Sure, Abrams and Lindelof weren’t totally lying: The island itself was probably not purgatory! But the finale did involve afterlife issues in a more fundamental way than either suggest. So, all of you, the ones who watched the first episode of Lost and said, “Hey! I bet this is purgatory” and then spent the next six years fighting with people about how you were still right, even though no less than J.J. Abrams and Damon Lindelof said you were wrong? Well, you were sort of wrong, but not as wrong as other people!
Willa Paskin, 2010[3]

Wandavision

In 2021, Wandavision showrunner Jac Schaeffer talked about being addicted to reading fan theories:

“Yes, I’m doing it compulsively,” Schaeffer says. “It’s actually a bit of a problem and it’s true. There are theories that are surprisingly close and there are theories that are just insane, but in a way that sometimes I’m like, ‘Wow, I can’t even think of that.’ But then there’s a lot that no one is theorizing (about) because there’s no way for them to predict what might be in the cards.”

But Schaeffer admits that she enjoys reading the speculation that’s out there, adding, “It’s a really fun game and more than anything it’s gratifying because it means that people care and as a storyteller, that’s all you ever want is for there to be an audience who cares.”

Don Kaye, 2021[4]

Westworld

The first season of the television show Westworld had been the subject of much fan speculation - so much so that some professional TV critics speculated that all the fan theories had "ruined" the show. Writing for Vox, critic Emily VanDerWerff observed:

A handful of TV critics have recently written about how fan theorizing — and its omnipresence online — has essentially made it impossible to talk about Westworld as anything but a collection of the top theories. Discussion has largely become uncoupled from theme and character and focused mostly on trying to guess what will happen next.
Emily VanDerWerff, 2016[5]

In the same article, VanDerWerff also quoted scholar Myles McNutt's analysis of the same phenomenon:

Google Trends shows that the specific idea of “Westworld theories” was not something that predated the show’s premiere, garnering little-to-no search activity in the weeks leading up to its debut. This discourse’s presence in pre-written coverage represents an effort by websites to turn Westworld into another consistent traffic-generating series in the vein of Game of Thrones or The Walking Dead. Treating the show as a puzzle justifies not only weekly reviews and interviews when episodes air on Sunday, but also updates throughout the week aggregating fan theories from Reddit, responding to theories presented on other outlets, or generating new theories entirely.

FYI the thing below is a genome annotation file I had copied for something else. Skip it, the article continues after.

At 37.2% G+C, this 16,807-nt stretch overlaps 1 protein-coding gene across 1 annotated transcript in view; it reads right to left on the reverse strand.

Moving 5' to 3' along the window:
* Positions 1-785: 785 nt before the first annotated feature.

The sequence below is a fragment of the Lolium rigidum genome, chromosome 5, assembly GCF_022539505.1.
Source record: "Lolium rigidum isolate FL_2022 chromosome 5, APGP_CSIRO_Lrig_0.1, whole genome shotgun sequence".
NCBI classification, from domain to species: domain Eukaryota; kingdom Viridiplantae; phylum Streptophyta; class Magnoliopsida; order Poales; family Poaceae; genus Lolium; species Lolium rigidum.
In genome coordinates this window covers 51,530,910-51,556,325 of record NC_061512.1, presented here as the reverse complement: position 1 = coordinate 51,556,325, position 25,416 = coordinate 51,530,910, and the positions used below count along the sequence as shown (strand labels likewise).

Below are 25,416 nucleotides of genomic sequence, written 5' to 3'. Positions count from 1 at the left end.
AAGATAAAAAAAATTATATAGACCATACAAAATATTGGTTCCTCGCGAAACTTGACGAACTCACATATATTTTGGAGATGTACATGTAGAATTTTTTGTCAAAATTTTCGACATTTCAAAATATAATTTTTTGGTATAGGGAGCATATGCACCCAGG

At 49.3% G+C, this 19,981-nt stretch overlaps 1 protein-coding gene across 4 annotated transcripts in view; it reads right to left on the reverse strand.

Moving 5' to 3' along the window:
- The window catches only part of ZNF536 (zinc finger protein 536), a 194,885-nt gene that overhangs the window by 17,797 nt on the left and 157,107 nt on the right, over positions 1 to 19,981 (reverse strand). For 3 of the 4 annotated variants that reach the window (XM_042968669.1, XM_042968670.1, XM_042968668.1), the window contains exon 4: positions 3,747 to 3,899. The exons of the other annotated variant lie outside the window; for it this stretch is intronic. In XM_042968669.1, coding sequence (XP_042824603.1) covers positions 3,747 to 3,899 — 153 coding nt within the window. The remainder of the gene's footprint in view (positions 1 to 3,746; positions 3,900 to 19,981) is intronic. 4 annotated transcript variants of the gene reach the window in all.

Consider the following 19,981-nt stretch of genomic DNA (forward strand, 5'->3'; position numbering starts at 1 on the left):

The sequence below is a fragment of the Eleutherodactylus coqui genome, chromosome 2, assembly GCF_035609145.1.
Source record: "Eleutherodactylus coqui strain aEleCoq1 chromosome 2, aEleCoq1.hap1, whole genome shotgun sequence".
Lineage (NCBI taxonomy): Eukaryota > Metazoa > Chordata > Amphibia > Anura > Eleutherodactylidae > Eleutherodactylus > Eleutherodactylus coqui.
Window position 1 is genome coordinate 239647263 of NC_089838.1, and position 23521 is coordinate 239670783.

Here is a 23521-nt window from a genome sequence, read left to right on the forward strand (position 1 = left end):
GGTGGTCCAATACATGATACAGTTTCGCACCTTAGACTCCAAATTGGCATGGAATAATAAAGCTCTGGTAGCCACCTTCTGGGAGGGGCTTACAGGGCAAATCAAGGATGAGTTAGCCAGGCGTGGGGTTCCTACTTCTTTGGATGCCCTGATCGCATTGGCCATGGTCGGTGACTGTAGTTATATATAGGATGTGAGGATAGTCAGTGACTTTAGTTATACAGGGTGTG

Myles McNutt, 2016[6]</blockquote>

Examples of Fan Theories

Fan Theories and Misdirection

Communities

References

  1. ^ eldritch-crone tumblr post, 2019 (60K notes as of Oct 2021)
  2. ^ The Reddit Conundrum: Showrunners Shouldn’t Change Their Stories Based on Fan Predictions, posted to Pajiba.com May 10, 2019
  3. ^ The Lost Purgatory Theory: Not Entirely Wrong by Willa Paskin on Vulture.com, May 24, 2010
  4. ^ Why WandaVision’s Showrunner Likes Reading Fan Theories by Don Kaye, posted Feb 4, 2021 to denofgeek.com
  5. ^ Online theorizing ruined too many TV shows in 2016 by Emily VanDerWerff for Vox. Posted on December 2, 2016. Retrieved on June 3, 2018.
  6. ^ Monetizing the Maze: How the Internet Covers Westworld by Myles McNutt for Flow Journal. Posted on November 22, 2016. Retrieved on June 3, 2018.
  7. ^ The Game Theorists Youtube page